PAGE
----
As the email scandal surrounding former Secretary of State and potential 2016 Democrat nominee Hillary Clinton continues to grow, with a congressional committee headed by Rep. Trey Gowdy issuing subpoenas last week, the White House is doing everything it can to distance itself from the situation.
In light of revelations Clinton used a private email address (and possibly more than one) to conduct all of her government business during her time at the State Department, President Obama is saying he learned about her practice through news reports "like everybody else." Further, Obama argued the standard policy of his administration is transparency.
"The same time everybody else learned it through news reports," Obama said in an interview with CBS News over the weekend after being asked directly about when he first knew Clinton was using a private address for State Department business. "The policy of my administration is to encourage transparency, which is why my emails, the Blackberry I carry around, all those records are available and archived, and I'm glad that Hillary’s instructed that those emails about official business need to be disclosed."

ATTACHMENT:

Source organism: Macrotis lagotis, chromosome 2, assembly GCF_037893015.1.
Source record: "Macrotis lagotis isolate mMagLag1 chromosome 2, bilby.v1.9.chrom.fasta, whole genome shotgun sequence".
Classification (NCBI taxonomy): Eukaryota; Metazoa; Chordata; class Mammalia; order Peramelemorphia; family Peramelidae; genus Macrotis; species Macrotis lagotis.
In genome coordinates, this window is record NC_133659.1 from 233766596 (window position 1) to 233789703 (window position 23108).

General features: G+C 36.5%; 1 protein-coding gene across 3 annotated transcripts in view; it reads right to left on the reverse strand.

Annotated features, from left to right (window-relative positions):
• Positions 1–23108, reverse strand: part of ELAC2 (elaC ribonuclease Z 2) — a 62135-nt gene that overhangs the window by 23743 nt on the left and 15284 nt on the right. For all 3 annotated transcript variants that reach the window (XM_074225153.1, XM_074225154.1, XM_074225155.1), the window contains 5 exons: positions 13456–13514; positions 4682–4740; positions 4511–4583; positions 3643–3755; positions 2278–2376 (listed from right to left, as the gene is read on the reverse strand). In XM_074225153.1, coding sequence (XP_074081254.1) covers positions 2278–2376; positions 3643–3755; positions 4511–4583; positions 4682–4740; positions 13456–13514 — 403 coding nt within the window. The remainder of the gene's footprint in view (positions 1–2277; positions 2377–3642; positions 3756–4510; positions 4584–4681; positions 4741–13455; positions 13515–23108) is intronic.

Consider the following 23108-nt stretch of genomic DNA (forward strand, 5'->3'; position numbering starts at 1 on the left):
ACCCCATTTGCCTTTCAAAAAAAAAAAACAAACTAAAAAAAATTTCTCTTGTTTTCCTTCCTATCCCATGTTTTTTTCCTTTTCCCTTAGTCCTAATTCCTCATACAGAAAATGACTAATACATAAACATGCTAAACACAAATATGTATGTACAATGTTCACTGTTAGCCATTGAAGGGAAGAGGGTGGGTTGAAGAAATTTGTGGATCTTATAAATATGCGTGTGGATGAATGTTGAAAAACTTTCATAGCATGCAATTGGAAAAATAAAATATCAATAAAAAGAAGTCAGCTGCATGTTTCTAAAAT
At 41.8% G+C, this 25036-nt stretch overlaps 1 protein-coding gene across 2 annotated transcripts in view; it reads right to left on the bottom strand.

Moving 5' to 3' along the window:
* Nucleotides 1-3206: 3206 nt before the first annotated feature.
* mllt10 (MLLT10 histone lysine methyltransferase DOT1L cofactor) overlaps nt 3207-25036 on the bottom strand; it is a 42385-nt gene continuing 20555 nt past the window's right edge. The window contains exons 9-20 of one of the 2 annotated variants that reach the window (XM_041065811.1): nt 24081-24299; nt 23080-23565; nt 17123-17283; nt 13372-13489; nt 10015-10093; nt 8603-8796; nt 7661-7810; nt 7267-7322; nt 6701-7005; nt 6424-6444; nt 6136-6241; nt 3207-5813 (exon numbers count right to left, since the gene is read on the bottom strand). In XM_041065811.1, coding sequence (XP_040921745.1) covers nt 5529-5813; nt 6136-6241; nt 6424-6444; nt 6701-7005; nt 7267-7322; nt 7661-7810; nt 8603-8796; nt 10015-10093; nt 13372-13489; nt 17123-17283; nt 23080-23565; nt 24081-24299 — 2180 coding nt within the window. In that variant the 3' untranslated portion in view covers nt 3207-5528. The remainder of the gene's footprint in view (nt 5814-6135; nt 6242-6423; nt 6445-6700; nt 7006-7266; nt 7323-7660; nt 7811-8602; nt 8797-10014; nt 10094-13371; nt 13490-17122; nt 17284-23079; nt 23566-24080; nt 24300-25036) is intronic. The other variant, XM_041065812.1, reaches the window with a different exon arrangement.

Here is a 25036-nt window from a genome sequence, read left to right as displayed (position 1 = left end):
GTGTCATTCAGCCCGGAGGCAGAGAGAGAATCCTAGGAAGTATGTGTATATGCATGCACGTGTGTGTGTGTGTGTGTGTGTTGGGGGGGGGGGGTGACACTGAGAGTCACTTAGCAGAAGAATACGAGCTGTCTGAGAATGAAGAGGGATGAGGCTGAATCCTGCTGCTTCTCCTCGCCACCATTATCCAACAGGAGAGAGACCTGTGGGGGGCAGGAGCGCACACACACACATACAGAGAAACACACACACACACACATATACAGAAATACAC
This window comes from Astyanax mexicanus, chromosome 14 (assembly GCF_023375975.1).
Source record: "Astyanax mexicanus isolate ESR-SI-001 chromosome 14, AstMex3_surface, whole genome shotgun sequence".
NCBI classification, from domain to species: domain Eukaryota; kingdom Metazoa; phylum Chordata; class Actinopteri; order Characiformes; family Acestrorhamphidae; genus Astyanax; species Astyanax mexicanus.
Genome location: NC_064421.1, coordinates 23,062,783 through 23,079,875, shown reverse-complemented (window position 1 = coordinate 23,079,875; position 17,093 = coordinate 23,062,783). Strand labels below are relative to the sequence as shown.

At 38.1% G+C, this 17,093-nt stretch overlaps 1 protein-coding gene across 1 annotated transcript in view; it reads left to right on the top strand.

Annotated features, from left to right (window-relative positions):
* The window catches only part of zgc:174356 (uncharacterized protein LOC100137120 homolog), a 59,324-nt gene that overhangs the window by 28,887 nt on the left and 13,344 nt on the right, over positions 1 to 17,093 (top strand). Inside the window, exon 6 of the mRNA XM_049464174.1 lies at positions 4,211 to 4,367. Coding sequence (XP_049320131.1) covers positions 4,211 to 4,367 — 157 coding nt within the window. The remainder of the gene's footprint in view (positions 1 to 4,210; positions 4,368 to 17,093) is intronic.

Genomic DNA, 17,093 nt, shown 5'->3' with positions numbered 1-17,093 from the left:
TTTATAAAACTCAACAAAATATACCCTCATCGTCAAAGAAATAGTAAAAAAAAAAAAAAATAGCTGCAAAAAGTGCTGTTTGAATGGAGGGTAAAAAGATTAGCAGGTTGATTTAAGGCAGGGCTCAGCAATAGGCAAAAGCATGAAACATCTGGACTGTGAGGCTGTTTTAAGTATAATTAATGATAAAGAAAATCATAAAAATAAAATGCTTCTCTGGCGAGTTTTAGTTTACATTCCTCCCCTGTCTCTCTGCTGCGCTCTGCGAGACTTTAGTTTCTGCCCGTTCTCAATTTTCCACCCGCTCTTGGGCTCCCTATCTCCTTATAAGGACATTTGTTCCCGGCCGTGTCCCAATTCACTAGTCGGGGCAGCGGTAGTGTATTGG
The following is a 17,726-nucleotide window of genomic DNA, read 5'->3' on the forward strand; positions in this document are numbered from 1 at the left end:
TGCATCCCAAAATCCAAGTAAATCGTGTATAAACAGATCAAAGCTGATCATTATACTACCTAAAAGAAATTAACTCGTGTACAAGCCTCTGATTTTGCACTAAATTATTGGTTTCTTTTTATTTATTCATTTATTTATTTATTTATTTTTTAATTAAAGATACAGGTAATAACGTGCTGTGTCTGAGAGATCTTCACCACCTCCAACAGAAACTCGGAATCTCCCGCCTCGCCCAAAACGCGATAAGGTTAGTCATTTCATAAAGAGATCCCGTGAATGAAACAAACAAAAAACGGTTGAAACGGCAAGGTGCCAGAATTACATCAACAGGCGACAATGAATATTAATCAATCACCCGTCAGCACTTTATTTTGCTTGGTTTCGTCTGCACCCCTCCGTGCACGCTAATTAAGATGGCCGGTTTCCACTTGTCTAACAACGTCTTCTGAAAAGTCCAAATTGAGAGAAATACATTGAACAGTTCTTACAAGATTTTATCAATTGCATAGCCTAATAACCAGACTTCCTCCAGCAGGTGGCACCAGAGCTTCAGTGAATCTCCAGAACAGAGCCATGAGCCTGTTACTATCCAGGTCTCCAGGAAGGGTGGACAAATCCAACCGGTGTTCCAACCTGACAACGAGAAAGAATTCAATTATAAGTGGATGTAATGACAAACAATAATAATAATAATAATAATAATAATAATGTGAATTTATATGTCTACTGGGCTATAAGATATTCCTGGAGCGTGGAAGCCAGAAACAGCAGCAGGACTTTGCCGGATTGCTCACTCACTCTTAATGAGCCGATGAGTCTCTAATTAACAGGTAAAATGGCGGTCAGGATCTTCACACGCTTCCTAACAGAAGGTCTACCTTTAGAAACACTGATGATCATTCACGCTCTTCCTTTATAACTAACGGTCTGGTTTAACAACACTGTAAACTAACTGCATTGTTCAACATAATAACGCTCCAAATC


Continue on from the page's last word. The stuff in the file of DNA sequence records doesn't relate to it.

Last week TIME's Zeke Miller asked White House Press Secretary Josh Earnest about whether President Obama had ever emailed directly with Clinton during her time in the administration. Earnest said he wasn't going to publicly discuss private discussions between the President of the United States and a cabinet member.
This is far from the first time the administration has used the "learned it on the news" talking point to get away from a scandal.
The use of private email by government officials working in the Obama administration in order to avoid federal records laws and the Freedom of Information Act is nothing new and has been a wide spread problem in the Obama administration for years. Top officials at the Environmental Protection Agency, IRS and Department of Justice have all engaged in this practice.
Exit question: Who else in the administration has been using private emails to conduct most, if not all, of their government business? Time will tell.